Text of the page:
UF/IFAS scientists find another clue to monitor, trap virus-spreading mosquito
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GAINESVILLE, Fla. — The Asian tiger mosquito is attracted to flowering butterfly bushes, giving mosquito control officials another tool to monitor and trap the insect that can transmit pathogens, causing potentially deadly diseases, a new University of Florida Institute of Food and Agricultural Sciences study shows.
Asian tiger mosquitoes prefer to lay eggs in containers.
With that in mind, UF/IFAS researchers monitored several sized containers that they had placed indoors, in screen houses and in residential backyards. They also monitored containers placed next to butterfly bushes. They wanted to see where the Asian tiger mosquito laid more eggs. Scientists found significantly more eggs in the largest containers, and they found more eggs in containers next to flowering bushes than in containers next to bushes without flowers.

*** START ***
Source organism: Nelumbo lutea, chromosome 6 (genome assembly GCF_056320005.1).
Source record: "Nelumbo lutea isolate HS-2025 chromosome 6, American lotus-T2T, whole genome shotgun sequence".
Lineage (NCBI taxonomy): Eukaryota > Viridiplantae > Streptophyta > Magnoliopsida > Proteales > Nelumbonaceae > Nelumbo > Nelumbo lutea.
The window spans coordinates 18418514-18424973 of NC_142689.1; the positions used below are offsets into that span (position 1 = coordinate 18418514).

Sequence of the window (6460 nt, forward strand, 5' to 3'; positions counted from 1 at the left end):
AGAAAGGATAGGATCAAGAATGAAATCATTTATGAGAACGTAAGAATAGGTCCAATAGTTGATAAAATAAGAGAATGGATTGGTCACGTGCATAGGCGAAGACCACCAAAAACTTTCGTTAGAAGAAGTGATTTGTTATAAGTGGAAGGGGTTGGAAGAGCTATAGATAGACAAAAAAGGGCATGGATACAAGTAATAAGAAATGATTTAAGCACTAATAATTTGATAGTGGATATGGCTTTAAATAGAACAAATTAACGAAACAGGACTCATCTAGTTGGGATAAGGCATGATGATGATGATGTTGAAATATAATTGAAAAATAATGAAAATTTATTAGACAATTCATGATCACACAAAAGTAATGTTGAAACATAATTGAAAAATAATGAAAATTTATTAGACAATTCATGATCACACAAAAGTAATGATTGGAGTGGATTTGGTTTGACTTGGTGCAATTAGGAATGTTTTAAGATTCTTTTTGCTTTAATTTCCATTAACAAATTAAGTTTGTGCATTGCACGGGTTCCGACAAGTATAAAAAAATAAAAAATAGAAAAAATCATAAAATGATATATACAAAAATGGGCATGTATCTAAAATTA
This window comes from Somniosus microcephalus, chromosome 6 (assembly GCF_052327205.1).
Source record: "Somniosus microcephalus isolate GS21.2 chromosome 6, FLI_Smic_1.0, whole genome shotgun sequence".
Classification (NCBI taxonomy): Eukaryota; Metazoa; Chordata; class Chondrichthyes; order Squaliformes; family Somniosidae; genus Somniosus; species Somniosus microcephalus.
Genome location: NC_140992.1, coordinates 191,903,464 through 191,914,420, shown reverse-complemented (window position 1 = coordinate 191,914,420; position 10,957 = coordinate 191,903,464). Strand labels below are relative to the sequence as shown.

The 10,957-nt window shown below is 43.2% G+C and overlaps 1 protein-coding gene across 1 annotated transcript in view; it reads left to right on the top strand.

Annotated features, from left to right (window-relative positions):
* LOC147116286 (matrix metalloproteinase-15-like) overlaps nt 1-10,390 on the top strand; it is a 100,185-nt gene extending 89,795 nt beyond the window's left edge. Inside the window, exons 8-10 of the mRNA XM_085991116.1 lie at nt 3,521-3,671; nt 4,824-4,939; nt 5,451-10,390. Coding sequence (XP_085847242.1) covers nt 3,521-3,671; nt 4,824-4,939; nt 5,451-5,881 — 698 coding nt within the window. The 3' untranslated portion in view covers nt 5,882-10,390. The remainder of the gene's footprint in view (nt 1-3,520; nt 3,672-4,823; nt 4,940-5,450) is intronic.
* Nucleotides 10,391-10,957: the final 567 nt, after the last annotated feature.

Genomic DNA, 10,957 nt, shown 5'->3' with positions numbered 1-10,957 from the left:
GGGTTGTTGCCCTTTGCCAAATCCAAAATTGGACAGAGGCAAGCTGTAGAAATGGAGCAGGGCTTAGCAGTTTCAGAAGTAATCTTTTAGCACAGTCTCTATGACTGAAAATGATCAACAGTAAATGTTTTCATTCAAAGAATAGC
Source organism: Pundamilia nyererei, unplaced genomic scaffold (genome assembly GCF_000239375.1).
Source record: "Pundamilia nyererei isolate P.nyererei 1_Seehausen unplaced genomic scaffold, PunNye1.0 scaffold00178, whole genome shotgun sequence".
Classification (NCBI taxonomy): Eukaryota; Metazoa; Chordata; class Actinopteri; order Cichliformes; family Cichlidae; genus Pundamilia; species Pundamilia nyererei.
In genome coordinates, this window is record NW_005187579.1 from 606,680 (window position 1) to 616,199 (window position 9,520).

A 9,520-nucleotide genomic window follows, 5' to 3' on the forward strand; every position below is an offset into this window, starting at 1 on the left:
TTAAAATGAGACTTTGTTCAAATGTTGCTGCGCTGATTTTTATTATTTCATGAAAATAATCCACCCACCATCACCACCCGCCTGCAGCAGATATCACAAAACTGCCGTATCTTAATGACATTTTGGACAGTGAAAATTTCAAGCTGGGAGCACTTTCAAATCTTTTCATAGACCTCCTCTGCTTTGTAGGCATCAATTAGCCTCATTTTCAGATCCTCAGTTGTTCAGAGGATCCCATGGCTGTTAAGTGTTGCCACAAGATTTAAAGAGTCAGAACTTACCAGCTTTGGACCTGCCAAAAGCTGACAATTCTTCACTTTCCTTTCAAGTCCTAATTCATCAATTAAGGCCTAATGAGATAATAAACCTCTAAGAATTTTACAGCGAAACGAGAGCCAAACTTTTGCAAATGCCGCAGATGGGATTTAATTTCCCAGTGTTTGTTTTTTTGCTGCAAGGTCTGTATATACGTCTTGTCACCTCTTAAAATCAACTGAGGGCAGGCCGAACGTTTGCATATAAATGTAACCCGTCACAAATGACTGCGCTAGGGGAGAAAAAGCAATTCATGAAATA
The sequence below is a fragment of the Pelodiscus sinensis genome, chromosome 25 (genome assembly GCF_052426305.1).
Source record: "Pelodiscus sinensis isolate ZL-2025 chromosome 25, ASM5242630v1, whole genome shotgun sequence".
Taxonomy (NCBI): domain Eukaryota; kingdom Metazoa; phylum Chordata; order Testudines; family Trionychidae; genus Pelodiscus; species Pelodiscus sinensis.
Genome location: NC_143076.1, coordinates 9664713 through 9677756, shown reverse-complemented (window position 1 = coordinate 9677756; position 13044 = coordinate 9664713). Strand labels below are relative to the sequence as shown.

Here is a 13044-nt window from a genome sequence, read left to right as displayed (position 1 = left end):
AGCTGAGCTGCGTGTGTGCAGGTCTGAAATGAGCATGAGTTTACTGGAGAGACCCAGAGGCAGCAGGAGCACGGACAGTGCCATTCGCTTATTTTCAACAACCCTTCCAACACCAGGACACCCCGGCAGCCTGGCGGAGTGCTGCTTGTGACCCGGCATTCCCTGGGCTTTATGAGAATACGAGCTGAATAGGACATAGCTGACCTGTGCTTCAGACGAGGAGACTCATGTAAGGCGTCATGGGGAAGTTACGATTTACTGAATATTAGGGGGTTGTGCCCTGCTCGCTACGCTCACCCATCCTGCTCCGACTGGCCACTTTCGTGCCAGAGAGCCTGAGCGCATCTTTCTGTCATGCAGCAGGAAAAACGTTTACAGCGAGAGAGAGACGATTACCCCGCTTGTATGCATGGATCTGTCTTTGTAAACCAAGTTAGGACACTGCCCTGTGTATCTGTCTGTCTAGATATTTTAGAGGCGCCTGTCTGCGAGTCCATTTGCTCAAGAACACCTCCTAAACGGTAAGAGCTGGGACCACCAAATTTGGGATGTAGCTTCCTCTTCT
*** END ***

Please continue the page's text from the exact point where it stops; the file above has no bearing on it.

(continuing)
As mosquito control officials try to battle the spread of potentially fatal viruses, their first tool is surveillance and trapping.
“One of the potential outcomes of this study might be that someone could look at the flower fragrances as a way to lure egg-laying female mosquitoes to some sort of trap,” said Phil Kaufman, a UF/IFAS associate professor of entomology. “The use of the flowers will help to attract mosquitoes to a trapping device placed near bushes. Thus, you could improve your capture of pathogen-infected mosquitoes.”
The Asian tiger mosquito can transmit yellow fever, dengue and West Nile viruses. Those viruses are sickening and, in some cases, killing people in some parts of the world. Dengue and West Nile viruses have hit Florida and are spreading across the United States, although no deaths have been reported in the U.S.
The new study is published in the Journal of Medical Entomology.
Caption: The Asian tiger mosquito is attracted to flowering butterfly bushes, giving mosquito control officials another tool to monitor and trap the insect that can transmit pathogens, causing potentially deadly diseases, according to a newly published study led by Phil Kaufman, a UF/IFAS associate professor of entomology.
Credit: Courtesy, UF/IFAS.
By: Brad Buck, 352-294-3303, firstname.lastname@example.org
Source: Phil Kaufman, 352-273-3975, email@example.com